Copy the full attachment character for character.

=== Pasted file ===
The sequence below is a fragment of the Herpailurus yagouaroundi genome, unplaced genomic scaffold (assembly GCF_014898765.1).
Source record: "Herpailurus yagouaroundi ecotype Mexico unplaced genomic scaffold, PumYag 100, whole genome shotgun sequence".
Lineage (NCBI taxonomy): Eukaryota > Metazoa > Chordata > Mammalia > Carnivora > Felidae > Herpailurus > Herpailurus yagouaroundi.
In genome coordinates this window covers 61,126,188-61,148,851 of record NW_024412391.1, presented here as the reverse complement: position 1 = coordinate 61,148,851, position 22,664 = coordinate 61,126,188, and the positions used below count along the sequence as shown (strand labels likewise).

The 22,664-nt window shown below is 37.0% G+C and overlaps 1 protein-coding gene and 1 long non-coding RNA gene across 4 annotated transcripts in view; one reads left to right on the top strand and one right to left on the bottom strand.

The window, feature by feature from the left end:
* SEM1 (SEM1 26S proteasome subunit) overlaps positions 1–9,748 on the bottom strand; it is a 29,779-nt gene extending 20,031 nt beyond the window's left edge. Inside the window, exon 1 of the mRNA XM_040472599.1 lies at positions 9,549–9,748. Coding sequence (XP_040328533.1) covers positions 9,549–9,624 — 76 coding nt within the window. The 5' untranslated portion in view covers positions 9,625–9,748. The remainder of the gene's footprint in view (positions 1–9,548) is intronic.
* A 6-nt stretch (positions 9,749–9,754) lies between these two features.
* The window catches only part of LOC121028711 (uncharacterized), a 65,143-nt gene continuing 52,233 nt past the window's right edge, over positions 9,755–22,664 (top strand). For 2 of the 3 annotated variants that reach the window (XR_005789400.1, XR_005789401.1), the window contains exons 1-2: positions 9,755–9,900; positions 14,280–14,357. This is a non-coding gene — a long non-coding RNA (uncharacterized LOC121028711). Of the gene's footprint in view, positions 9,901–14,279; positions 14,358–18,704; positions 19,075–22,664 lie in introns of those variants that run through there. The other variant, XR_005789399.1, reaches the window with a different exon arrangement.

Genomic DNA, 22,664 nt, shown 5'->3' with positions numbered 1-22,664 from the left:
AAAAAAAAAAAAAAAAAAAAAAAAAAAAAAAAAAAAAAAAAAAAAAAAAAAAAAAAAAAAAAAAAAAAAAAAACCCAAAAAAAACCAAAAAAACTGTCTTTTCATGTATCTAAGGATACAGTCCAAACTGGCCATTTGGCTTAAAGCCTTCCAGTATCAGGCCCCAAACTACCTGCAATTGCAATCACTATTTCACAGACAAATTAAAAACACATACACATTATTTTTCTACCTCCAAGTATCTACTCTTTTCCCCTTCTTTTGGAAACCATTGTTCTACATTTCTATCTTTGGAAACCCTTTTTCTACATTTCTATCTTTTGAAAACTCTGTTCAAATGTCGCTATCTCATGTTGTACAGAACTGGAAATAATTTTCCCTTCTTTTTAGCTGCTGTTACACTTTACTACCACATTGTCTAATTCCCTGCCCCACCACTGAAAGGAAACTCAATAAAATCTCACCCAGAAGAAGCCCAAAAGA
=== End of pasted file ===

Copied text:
The sequence below is a fragment of the Herpailurus yagouaroundi genome, unplaced genomic scaffold (assembly GCF_014898765.1).
Source record: "Herpailurus yagouaroundi ecotype Mexico unplaced genomic scaffold, PumYag 100, whole genome shotgun sequence".
Lineage (NCBI taxonomy): Eukaryota > Metazoa > Chordata > Mammalia > Carnivora > Felidae > Herpailurus > Herpailurus yagouaroundi.
In genome coordinates this window covers 61,126,188-61,148,851 of record NW_024412391.1, presented here as the reverse complement: position 1 = coordinate 61,148,851, position 22,664 = coordinate 61,126,188, and the positions used below count along the sequence as shown (strand labels likewise).

The 22,664-nt window shown below is 37.0% G+C and overlaps 1 protein-coding gene and 1 long non-coding RNA gene across 4 annotated transcripts in view; one reads left to right on the top strand and one right to left on the bottom strand.

The window, feature by feature from the left end:
* SEM1 (SEM1 26S proteasome subunit) overlaps positions 1–9,748 on the bottom strand; it is a 29,779-nt gene extending 20,031 nt beyond the window's left edge. Inside the window, exon 1 of the mRNA XM_040472599.1 lies at positions 9,549–9,748. Coding sequence (XP_040328533.1) covers positions 9,549–9,624 — 76 coding nt within the window. The 5' untranslated portion in view covers positions 9,625–9,748. The remainder of the gene's footprint in view (positions 1–9,548) is intronic.
* A 6-nt stretch (positions 9,749–9,754) lies between these two features.
* The window catches only part of LOC121028711 (uncharacterized), a 65,143-nt gene continuing 52,233 nt past the window's right edge, over positions 9,755–22,664 (top strand). For 2 of the 3 annotated variants that reach the window (XR_005789400.1, XR_005789401.1), the window contains exons 1-2: positions 9,755–9,900; positions 14,280–14,357. This is a non-coding gene — a long non-coding RNA (uncharacterized LOC121028711). Of the gene's footprint in view, positions 9,901–14,279; positions 14,358–18,704; positions 19,075–22,664 lie in introns of those variants that run through there. The other variant, XR_005789399.1, reaches the window with a different exon arrangement.

Genomic DNA, 22,664 nt, shown 5'->3' with positions numbered 1-22,664 from the left:
AAAAAAAAAAAAAAAAAAAAAAAAAAAAAAAAAAAAAAAAAAAAAAAAAAAAAAAAAAAAAAAAAAAAAAAAACCCAAAAAAAACCAAAAAAACTGTCTTTTCATGTATCTAAGGATACAGTCCAAACTGGCCATTTGGCTTAAAGCCTTCCAGTATCAGGCCCCAAACTACCTGCAATTGCAATCACTATTTCACAGACAAATTAAAAACACATACACATTATTTTTCTACCTCCAAGTATCTACTCTTTTCCCCTTCTTTTGGAAACCATTGTTCTACATTTCTATCTTTGGAAACCCTTTTTCTACATTTCTATCTTTTGAAAACTCTGTTCAAATGTCGCTATCTCATGTTGTACAGAACTGGAAATAATTTTCCCTTCTTTTTAGCTGCTGTTACACTTTACTACCACATTGTCTAATTCCCTGCCCCACCACTGAAAGGAAACTCAATAAAATCTCACCCAGAAGAAGCCCAAAAGA